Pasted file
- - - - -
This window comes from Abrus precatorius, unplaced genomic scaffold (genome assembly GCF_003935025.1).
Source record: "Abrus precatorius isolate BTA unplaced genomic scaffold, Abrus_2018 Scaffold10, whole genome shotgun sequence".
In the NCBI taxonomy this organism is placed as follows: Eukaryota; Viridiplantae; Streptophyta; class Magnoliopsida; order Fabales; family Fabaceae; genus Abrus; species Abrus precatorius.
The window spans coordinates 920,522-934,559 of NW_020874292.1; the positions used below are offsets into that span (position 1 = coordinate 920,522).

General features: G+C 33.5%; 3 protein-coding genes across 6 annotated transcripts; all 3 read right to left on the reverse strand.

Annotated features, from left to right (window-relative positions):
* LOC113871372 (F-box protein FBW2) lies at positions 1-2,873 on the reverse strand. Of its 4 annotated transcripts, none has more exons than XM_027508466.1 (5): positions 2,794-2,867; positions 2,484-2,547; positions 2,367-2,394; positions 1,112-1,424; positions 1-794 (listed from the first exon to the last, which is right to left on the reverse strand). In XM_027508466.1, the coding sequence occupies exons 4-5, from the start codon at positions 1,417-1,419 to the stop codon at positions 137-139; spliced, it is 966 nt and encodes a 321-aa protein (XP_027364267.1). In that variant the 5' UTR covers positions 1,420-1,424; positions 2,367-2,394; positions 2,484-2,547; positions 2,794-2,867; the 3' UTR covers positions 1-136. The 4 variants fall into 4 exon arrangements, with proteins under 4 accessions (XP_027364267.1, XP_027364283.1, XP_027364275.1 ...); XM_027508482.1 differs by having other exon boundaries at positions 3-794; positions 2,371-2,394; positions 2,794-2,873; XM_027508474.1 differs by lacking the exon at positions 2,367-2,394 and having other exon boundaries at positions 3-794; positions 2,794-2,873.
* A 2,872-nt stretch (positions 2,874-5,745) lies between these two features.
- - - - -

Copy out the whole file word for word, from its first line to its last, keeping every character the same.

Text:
This window comes from Abrus precatorius, unplaced genomic scaffold (genome assembly GCF_003935025.1).
Source record: "Abrus precatorius isolate BTA unplaced genomic scaffold, Abrus_2018 Scaffold10, whole genome shotgun sequence".
In the NCBI taxonomy this organism is placed as follows: Eukaryota; Viridiplantae; Streptophyta; class Magnoliopsida; order Fabales; family Fabaceae; genus Abrus; species Abrus precatorius.
The window spans coordinates 920,522-934,559 of NW_020874292.1; the positions used below are offsets into that span (position 1 = coordinate 920,522).

General features: G+C 33.5%; 3 protein-coding genes across 6 annotated transcripts; all 3 read right to left on the reverse strand.

Annotated features, from left to right (window-relative positions):
* LOC113871372 (F-box protein FBW2) lies at positions 1-2,873 on the reverse strand. Of its 4 annotated transcripts, none has more exons than XM_027508466.1 (5): positions 2,794-2,867; positions 2,484-2,547; positions 2,367-2,394; positions 1,112-1,424; positions 1-794 (listed from the first exon to the last, which is right to left on the reverse strand). In XM_027508466.1, the coding sequence occupies exons 4-5, from the start codon at positions 1,417-1,419 to the stop codon at positions 137-139; spliced, it is 966 nt and encodes a 321-aa protein (XP_027364267.1). In that variant the 5' UTR covers positions 1,420-1,424; positions 2,367-2,394; positions 2,484-2,547; positions 2,794-2,867; the 3' UTR covers positions 1-136. The 4 variants fall into 4 exon arrangements, with proteins under 4 accessions (XP_027364267.1, XP_027364283.1, XP_027364275.1 ...); XM_027508482.1 differs by having other exon boundaries at positions 3-794; positions 2,371-2,394; positions 2,794-2,873; XM_027508474.1 differs by lacking the exon at positions 2,367-2,394 and having other exon boundaries at positions 3-794; positions 2,794-2,873.
* A 2,872-nt stretch (positions 2,874-5,745) lies between these two features.